Case Presentation: 76 year-old man presented with multiple episodes of vomiting and melena for 1 day. He was postop day 11 after laparoscopic cholecystectomy. His PMH included gall stone pancreatitis, partial gastrectomy in remote past, DM type 2, CAD and PVD. His physical exam was unremarkable except for a fever of 102F. Lab revealed Hemoglobin of 7.0 g/dl and CBC of 24,000. An initial CT abdomen revealed a 7.1X10.3X9.7 cm complex hepatic abscess vs infected hematoma. He was started on broad spectrum antibiotics for sepsis. Surgery recommended against surgical intervention and patient responded appropriately to continued supportive care with antibiotics and blood transfusion.His blood cultures grew VRE and Enterobacteria. After a negative workup for endocarditis a PICC line was placed and plans made for discharge to long term post acute care facility. On hospital day 8 patient was hypotensive, diaphoretic with melena episodes.GI was consulted and he underwent UGI endoscopy which didn’t reveal any bleeding source. The anastomosis from gastrectomy was intact. Patient had further melena associated with Hemoglobin drop down to 6.5,and 4 more units of blood were transfused. On hospital day 12 patient had further hematochezia episodes after which a tagged RBC scan was done. It revealed hyperemic rim of liver compatible with known hepatic abscess. Patient continued to have recurrent hematochezia and a repeat tagged RBC scan was again negative. Patient required another 6 units of blood transfusion during the following 2 days. He then had a repeat CT scan which revealed a large hematoma increased in size to 11X11X13cm with new arterial focus near the right hepatic artery concerning for arterial erosion versus pseudo aneurysm. Angiography demonstrated a large hepatic artery pseudo aneurysm at the site of hepatic abscess and severe celiac ostial stenosis. Patient had successful percutaneous transluminal angioplasty of severe celiac artery to provide access to the hepatic arterial vasculature. He further had a successful coil embolization of right hepatic artery pseudo aneurysm. Patient remained hemodynamically stable after the procedure and no further blood transfusion was required. Discussion: GI Bleeding is commonly encountered by hospital physicians. Often times a full GI work up fails to reveal the etiology and patient continues to have hemodynamically significant bleed which presents diagnostic dilemma. Hepatic artery pseudo aneurysm should be considered in patients especially if they had recent invasive GI procedure. It is a rare but clinically significant cause of GI bleeding. It is defined as leakage of blood into surrounding hepatic parenchyma by a tear/disruption in the arterial wall. Early arteriography should be done in patients with suspicion of this diagnosis. Conclusions: Hepatic artery aneurysms are a rare entity and even less common cause of gastrointestinal bleeding. It is been a recognized complication of invasive diagnostic and therapeutic hepatobiliary procedures like laparoscopic cholecystectomy. As hepatobiliary diagnostic and therapeutic modalities become more common, we should expect more such cases as an etiology of massive upper gastrointestinal bleeds. These are surgical emergencies and generally bleeding is controlled by trans arterial coil embolization. Occasionally a laparotomy may be required to control the bleeding. A high index of suspicion is necessary for early diagnosis and treatment especially given a high reported rate of spontaneous rupture of 44% leading to high mortality.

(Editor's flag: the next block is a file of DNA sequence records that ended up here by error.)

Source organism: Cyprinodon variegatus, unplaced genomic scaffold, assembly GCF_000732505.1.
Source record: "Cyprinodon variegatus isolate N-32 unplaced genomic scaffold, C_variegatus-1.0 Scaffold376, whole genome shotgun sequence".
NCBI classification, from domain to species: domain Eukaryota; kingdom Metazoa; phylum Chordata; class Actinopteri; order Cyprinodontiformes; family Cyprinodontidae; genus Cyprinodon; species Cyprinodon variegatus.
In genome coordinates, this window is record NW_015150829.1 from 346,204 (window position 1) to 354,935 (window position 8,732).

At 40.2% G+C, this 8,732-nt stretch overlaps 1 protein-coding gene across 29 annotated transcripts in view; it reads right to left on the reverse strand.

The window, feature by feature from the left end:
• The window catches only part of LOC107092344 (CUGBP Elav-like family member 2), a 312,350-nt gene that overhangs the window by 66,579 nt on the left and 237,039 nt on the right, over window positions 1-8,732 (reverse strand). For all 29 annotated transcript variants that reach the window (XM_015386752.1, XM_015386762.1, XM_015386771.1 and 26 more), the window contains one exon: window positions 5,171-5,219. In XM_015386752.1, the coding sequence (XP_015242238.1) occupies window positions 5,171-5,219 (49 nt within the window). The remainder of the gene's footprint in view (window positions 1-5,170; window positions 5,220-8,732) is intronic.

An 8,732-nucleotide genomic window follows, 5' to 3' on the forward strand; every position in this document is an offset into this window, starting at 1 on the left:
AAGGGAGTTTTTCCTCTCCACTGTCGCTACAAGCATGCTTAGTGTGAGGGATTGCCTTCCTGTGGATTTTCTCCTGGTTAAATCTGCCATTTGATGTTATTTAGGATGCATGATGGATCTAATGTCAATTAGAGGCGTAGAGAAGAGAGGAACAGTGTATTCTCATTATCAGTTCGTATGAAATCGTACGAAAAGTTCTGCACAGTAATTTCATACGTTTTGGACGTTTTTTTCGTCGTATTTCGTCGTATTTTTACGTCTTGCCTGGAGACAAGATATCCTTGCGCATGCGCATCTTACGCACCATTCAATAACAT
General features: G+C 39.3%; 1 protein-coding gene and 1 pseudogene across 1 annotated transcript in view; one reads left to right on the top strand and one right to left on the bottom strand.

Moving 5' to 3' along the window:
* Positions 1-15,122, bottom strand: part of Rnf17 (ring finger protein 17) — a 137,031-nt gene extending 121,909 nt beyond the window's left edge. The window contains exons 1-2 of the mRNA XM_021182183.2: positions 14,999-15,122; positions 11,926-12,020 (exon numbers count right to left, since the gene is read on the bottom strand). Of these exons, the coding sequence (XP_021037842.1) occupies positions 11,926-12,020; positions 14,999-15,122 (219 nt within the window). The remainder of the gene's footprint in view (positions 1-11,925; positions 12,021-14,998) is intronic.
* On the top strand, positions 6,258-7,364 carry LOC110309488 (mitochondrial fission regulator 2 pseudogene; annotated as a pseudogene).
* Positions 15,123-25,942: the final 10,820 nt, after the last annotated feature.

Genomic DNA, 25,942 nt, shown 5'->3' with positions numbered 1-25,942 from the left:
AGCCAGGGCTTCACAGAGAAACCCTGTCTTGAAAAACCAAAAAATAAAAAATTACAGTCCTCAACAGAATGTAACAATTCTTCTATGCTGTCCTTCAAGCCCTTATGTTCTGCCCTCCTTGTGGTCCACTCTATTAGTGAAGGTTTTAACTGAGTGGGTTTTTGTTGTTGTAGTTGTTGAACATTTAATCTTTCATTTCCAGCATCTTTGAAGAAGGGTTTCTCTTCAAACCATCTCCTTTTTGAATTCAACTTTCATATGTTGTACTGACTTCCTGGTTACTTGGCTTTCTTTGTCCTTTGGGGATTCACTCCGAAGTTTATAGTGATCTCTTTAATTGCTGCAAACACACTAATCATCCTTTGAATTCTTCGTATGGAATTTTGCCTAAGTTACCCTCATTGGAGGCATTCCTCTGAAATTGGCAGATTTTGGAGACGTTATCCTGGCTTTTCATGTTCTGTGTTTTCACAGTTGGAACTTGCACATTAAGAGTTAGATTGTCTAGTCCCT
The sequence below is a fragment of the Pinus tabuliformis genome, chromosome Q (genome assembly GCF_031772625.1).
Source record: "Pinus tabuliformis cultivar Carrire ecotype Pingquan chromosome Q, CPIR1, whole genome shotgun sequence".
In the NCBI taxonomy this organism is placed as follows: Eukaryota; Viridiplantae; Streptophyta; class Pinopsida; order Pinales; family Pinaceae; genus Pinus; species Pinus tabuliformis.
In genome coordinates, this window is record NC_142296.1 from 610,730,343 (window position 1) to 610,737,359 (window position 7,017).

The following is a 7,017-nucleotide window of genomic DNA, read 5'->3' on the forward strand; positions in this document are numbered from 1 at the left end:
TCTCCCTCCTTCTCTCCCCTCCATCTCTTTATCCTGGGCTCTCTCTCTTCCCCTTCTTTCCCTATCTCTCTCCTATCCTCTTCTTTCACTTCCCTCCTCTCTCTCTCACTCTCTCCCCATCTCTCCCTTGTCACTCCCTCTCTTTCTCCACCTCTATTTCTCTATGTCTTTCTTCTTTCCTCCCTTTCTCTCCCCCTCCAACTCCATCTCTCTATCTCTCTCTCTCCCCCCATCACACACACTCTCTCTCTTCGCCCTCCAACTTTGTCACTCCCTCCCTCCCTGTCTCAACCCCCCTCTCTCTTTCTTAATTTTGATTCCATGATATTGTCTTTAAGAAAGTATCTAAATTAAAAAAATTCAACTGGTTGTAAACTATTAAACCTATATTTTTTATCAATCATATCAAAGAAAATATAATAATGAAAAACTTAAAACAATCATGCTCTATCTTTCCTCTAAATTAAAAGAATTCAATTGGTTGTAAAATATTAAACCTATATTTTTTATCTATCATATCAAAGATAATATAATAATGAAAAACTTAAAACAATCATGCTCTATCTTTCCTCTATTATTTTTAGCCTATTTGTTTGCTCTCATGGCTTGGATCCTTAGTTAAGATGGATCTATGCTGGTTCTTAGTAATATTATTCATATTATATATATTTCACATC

To cite this abstract:Baig M. Hepatic Artery Aneurysm: A Diagnostic Enigma for Upper GI Bleed. Abstract published at Hospital Medicine 2015, March 29-April 1, National Harbor, Md. Abstract 446. Journal of Hospital Medicine. 2015; 10 (suppl 2). https://www.shmabstracts.com/abstract/hepatic-artery-aneurysm-a-diagnostic-enigma-for-upper-gi-bleed/. Accessed April 9, 2020.